We could have wandered the market longer but Soren needed a rest and we were hoping for him to actually have his sleep back at the hotel today since we weren’t pushed for time. We headed to the train through Marienplatz. Being a Saturday it was quite busy, and there were some bands performing. We stopped for a quick look (and dance).
A quick train, and then walk, and we were back at the hotel. Soren naturally resisted all attempts to make him go to sleep but eventually succumbed. As much as we thought Astrid could also do with a rest, we didn’t want her up late that night, since we had an early start the next day. Instead we snuck her out and down to the hotel pool while her brother was sleeping. He’d been busting for a swim but he really needed the sleep! I supervised the sleeping Soren while the others all took a dip.
After her swim, Astrid came back up to the room and ensured her brother didn’t stay asleep a great deal longer. All trip we’ve been seeing the outdoor ice-rinks. The kids have wanted to go ice skating but we haven’t had a day where we’ve had the time. We thought we should try to fit it in while in Munich, and since we happened to find an ice rink in the city, we thought we should pay it a visit.
Gramps decided he didn’t want to ice skate so stayed at the hotel for a rest. The rest of us headed off towards Karlsplatz, but first stopped past a shopping mall (in the train station, as you do) to pick up some more cold weather gear. Mikl finally got water-proof shoes (only a month into the trip). After all the snow walking of the last week (with more to come) it was probably wise. We also got a new beanie for Astrid that was warmer than her current one, a scarf for Soren (because he keeps borrowing ours) and some more wool socks for Anto and I. With our current washing restrictions it is getting annoying wearing the same pair of wool socks for 3 days straight and they are much cheaper in Germany than at home!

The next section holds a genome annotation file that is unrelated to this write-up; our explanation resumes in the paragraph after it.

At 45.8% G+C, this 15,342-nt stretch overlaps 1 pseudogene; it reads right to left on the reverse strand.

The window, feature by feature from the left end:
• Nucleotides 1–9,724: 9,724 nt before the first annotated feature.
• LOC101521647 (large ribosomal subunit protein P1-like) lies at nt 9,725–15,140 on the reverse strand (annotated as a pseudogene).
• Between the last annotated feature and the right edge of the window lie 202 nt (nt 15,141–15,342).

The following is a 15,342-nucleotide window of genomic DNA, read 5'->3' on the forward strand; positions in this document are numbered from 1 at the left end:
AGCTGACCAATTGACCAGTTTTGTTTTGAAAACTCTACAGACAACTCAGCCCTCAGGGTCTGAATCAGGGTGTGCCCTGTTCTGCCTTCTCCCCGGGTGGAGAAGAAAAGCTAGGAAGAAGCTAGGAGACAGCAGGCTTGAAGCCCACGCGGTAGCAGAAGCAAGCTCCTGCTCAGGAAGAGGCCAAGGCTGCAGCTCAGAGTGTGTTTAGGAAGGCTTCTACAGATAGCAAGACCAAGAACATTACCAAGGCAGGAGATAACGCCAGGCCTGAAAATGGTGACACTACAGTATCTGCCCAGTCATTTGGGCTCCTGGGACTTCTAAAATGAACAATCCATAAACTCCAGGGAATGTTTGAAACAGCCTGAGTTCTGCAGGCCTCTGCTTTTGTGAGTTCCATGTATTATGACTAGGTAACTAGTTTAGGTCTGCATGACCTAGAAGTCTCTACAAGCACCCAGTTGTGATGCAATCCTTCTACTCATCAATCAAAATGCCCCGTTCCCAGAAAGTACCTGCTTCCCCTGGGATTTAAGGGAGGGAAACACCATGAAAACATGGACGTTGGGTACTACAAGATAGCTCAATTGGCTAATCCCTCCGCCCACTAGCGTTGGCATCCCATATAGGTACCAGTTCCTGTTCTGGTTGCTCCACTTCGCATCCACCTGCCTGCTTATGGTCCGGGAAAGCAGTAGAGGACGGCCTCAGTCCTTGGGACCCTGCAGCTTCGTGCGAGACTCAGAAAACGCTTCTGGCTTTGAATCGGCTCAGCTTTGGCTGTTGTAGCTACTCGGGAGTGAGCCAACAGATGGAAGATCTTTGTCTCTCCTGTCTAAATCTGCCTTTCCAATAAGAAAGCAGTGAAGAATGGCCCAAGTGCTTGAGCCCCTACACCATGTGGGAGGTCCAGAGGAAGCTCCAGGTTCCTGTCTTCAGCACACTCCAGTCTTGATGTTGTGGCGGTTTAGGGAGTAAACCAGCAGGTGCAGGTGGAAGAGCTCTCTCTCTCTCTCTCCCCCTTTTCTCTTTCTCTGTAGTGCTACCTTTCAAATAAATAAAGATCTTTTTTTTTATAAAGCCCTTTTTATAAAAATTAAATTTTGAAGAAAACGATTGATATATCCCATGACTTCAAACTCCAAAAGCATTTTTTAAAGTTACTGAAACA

Onwards we went (via train) to the ice rink. It was now quite cold and rather wet out, so we weren’t even sure if the ice skating was running. When we arrived at the rink there was no one on it, so it wasn’t looking good. As we went around to the skate hire we realised that they were between sessions and skating was still going ahead. Both kids really wanted to skate but we didn’t think either would manage very well. They didn’t have skates small enough for Soren – he has pretty small feet, so expecting tears and a tantrum, I subdued him with a lollipop (always wise to carry extra treats in your camera bag) and a promise of going upstairs to the viewing area to watch ‘A’. Anto, with all his youth skating prowess, had ‘volunteered’ to take Astrid on, while Mikl and I supervised Soren, took photos of them falling over, and drank hot gluhwein. Guess who got the better end of the deal!
With their skates fitted, they made their way out onto the rink, as the non-skaters headed upstairs to watch and drink our gluhwein – a genius idea having food and drink stands attached to the skate rink! Astrid had seen all the ‘skate animals’ that are often provided at the rinks and had been hanging out to have one. This rink had ‘skate polar bears’ so she was chuffed to get one.
We’d warned Astrid that skating was harder than it looked. For a child that is good at everything, she wasn’t very good at skating, but to her credit didn’t fall over (mostly due to Anto keeping her upright) and her perseverance……. and the polar bear. I kind of expected her to crack it and want to go off after 5 minutes but she would do several laps and then go off for a rest while Anto skated a bit to stretch out his back, then back on.
Anto was also seen skating with his very own polar bear, without a child in sight. He does claim he didn’t need the bear, and was seen occasionally skating backwards (slowly) without falling over.
After a good half an hour we had to head off to dinner. It was now dark, very wet, and the ice was a little slushy. The sessions go for 3 hours, but there was no way either Astrid, nor Anto’s back could have lasted that long. Astrid commented that ‘skating is harder than it looks’ but said she had a really good time.
We headed back via train and a walk to a German pub that we had read good reviews for, and was conveniently about 100 metres from our hotel. It turned out to be very nice indeed. Anto and Mikl had pork knuckle with potato pancake and sauerkraut – apparently one of the top meals of the trip to date. Alan had pork fillet with mushroom sauce and spetzel. I had some utterly untranslatable meal but it was a baked spetzel with smokey cheese and roast onions….. I think, anyway it was yum and it came with a salad, to lighten the stodginess. The kids had fish sticks and potato salad.
Dinner was washed down with beers and wine. None of us were the least bit hungry but it was a couple of days since our last strudel, so apple strudel with vanilla sauce and ice cream was shared around before we all rolled up the street to the hotel, and a repack (again) before the early start the next day.
Statistics for Saturday the 9th of January, 2016 in Munich, Germany – the minimum temperature was three degrees, the maximum 6 degrees with a mean of 4 degrees. The total walking for the day was 10.75km, with Astrid doing all of it, and not including her ice-skating (er shuffling!).